"The intelligence continues to be analyzed by the intelligence community and all appropriate information will be passed on to homeland security partners," Roehrkasse said. "The department has no plans at this time to raise the threat level based on this nonspecific information."
DHS sent the bulletin to state homeland security directors. A Justice Department official said the FBI was not involved, and that the information that led to the bulletin was gleaned by CIA intelligence.
Al-Zarqawi has a $25 million U.S. bounty on his head and is believed to have orchestrated a wave of car bombings, kidnappings, assassinations and beheadings across Iraq. He has run an increasingly dangerous, but diffuse, network of operatives in Iraq known by a number of names. Al-Zarqawi is blamed largely for attacks in the Middle East, including numerous attacks in Iraq and foiled plots targeting U.S. and Israeli targets in Jordan at the millennium.
In October, he made a first-ever pledge of loyalty to bin Laden, by posting a message on a Web site known for carrying militant Islamic content. At the time, U.S. officials believed al-Zarqawi was hoping to appeal to a larger audience and adopt bin Laden's broad objective to attack the United States.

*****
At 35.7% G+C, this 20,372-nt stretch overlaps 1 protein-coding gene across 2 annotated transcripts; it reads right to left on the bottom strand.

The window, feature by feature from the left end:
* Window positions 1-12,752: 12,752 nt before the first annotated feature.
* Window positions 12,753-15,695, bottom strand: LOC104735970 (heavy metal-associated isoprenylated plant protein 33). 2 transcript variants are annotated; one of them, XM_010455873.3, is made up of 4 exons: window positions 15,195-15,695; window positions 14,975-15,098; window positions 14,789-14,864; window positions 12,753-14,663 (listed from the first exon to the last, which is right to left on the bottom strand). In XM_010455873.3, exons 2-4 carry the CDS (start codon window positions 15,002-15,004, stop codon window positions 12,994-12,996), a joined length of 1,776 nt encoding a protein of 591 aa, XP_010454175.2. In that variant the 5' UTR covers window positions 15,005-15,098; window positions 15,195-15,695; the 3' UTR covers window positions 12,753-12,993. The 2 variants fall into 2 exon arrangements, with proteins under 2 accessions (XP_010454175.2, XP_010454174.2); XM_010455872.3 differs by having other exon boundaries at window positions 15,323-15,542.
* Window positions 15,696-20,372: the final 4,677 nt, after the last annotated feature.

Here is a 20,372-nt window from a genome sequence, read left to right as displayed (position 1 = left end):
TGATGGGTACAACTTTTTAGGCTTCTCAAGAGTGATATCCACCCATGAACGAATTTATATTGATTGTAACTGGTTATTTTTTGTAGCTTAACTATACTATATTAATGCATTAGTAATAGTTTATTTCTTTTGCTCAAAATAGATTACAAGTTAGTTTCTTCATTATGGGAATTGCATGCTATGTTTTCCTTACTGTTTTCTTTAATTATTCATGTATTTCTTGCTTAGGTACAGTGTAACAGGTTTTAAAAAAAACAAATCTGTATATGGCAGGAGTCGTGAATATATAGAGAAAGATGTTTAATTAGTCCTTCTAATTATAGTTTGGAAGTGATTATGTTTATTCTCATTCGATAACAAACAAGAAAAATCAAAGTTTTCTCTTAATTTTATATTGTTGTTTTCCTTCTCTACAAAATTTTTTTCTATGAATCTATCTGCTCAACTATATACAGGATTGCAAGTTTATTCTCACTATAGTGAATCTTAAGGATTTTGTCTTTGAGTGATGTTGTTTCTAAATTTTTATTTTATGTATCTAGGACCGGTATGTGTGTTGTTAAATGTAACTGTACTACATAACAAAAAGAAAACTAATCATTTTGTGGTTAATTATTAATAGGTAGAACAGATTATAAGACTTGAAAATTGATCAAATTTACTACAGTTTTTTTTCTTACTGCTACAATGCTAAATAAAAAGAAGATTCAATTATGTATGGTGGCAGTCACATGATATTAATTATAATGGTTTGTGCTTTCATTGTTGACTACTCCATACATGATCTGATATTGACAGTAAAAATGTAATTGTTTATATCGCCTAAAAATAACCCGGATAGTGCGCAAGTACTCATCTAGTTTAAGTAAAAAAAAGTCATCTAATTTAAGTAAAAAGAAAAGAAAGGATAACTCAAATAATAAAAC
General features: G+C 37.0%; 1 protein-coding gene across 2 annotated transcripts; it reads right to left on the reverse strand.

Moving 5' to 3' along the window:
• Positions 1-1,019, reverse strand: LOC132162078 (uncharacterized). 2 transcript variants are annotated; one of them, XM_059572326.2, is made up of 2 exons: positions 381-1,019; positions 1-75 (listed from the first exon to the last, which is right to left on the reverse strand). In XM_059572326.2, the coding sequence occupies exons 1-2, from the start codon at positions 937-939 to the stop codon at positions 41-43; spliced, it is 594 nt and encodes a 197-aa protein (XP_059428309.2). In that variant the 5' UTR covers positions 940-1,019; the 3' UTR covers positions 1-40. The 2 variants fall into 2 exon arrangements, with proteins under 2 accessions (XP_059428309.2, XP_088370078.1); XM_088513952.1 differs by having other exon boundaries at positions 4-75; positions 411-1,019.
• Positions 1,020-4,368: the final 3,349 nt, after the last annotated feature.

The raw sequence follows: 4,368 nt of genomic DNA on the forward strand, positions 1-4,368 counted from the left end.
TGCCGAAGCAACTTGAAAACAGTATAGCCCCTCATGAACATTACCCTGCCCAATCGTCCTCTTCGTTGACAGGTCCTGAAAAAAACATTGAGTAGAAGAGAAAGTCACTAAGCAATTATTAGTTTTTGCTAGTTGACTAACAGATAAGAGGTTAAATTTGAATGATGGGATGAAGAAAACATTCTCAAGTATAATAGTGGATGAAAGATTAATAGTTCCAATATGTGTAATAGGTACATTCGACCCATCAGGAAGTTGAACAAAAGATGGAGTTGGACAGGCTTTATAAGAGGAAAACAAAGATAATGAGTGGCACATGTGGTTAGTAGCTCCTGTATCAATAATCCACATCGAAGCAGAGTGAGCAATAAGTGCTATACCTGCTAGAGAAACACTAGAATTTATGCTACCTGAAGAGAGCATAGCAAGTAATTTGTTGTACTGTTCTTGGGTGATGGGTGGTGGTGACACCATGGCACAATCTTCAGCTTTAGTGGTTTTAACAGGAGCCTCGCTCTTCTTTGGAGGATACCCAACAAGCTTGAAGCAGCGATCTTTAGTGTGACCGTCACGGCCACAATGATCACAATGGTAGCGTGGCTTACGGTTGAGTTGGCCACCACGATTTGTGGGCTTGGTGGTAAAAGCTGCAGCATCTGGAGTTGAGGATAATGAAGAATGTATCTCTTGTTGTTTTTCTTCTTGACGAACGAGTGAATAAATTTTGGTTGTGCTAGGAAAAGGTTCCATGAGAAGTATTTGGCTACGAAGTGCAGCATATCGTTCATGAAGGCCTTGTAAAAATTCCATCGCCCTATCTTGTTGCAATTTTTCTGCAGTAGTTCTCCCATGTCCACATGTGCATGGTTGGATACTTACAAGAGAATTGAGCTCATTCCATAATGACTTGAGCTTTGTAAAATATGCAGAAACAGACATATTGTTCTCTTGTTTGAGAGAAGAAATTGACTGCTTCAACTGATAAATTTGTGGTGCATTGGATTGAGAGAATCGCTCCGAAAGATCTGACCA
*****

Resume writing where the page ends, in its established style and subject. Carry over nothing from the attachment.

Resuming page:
Bin Laden, who is believed to be hiding on the rugged border between Afghanistan and Pakistan, is thought to communicate with his deputies by courier, taped messages and other means. In January 2004, Kurdish forces in Northern Iraq detained one courier, Hassan Ghul, who was carrying a letter written by al-Zarqawi to bin Laden. In it, al-Zarqawi proposed trying to start a civil war between Iraq's Sunni and Shiite Muslim populations.
Last year, the Jordanian government also stopped a Zarqawi-linked plan to use chemicals and explosives to blow up Jordan's secret service agency, the prime minister's office and the U.S. Embassy.
The Jordanians are also after al-Zarqawi, for whom they issued a death warrant and who was convicted last year for assassinating U.S. aid worker Laurence Foley in Amman in 2002.
At a Senate hearing this month, CIA Director Porter Goss warned that al-Zarqawi has "sought to bring about the final victory of Islam over the West." Goss said al-Zarqawi hopes to establish a safe haven in Iraq from which his group could operate against "'infidel' Western nations and 'apostate' Muslim governments."
AP Military Writer Robert Burns and AP Writer Mark Sherman contributed to this report
RE: bin Laden, et al: One wonders what the U.S. government has done now, that they want to deflect attention away from themselves before people catch on!